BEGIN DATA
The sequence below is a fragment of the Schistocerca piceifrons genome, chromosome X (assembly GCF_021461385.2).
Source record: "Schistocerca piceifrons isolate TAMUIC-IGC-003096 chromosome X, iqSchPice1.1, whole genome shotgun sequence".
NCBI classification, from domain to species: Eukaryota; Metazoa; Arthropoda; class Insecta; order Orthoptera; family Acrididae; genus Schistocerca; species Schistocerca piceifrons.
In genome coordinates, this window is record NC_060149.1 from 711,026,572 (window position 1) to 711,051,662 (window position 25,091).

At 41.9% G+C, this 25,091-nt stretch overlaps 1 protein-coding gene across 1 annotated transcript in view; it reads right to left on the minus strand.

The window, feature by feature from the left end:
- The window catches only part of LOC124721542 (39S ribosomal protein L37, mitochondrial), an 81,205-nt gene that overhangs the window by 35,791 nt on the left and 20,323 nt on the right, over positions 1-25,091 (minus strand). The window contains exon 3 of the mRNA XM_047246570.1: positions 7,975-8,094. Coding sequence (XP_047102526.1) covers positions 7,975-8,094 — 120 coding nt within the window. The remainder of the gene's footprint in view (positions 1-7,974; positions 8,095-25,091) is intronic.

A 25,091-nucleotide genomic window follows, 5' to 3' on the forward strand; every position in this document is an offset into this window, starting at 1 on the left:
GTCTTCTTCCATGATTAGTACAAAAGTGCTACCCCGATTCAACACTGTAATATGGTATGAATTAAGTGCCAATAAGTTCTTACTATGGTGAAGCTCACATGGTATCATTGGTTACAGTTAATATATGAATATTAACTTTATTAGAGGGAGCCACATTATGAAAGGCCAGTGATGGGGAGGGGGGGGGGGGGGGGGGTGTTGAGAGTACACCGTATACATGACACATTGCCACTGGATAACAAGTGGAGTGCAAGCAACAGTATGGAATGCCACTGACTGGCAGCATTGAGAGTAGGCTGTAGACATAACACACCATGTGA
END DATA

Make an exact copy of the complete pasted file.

The sequence below is a fragment of the Schistocerca piceifrons genome, chromosome X (assembly GCF_021461385.2).
Source record: "Schistocerca piceifrons isolate TAMUIC-IGC-003096 chromosome X, iqSchPice1.1, whole genome shotgun sequence".
NCBI classification, from domain to species: Eukaryota; Metazoa; Arthropoda; class Insecta; order Orthoptera; family Acrididae; genus Schistocerca; species Schistocerca piceifrons.
In genome coordinates, this window is record NC_060149.1 from 711,026,572 (window position 1) to 711,051,662 (window position 25,091).

At 41.9% G+C, this 25,091-nt stretch overlaps 1 protein-coding gene across 1 annotated transcript in view; it reads right to left on the minus strand.

The window, feature by feature from the left end:
- The window catches only part of LOC124721542 (39S ribosomal protein L37, mitochondrial), an 81,205-nt gene that overhangs the window by 35,791 nt on the left and 20,323 nt on the right, over positions 1-25,091 (minus strand). The window contains exon 3 of the mRNA XM_047246570.1: positions 7,975-8,094. Coding sequence (XP_047102526.1) covers positions 7,975-8,094 — 120 coding nt within the window. The remainder of the gene's footprint in view (positions 1-7,974; positions 8,095-25,091) is intronic.

A 25,091-nucleotide genomic window follows, 5' to 3' on the forward strand; every position in this document is an offset into this window, starting at 1 on the left:
GTCTTCTTCCATGATTAGTACAAAAGTGCTACCCCGATTCAACACTGTAATATGGTATGAATTAAGTGCCAATAAGTTCTTACTATGGTGAAGCTCACATGGTATCATTGGTTACAGTTAATATATGAATATTAACTTTATTAGAGGGAGCCACATTATGAAAGGCCAGTGATGGGGAGGGGGGGGGGGGGGGGGGTGTTGAGAGTACACCGTATACATGACACATTGCCACTGGATAACAAGTGGAGTGCAAGCAACAGTATGGAATGCCACTGACTGGCAGCATTGAGAGTAGGCTGTAGACATAACACACCATGTGA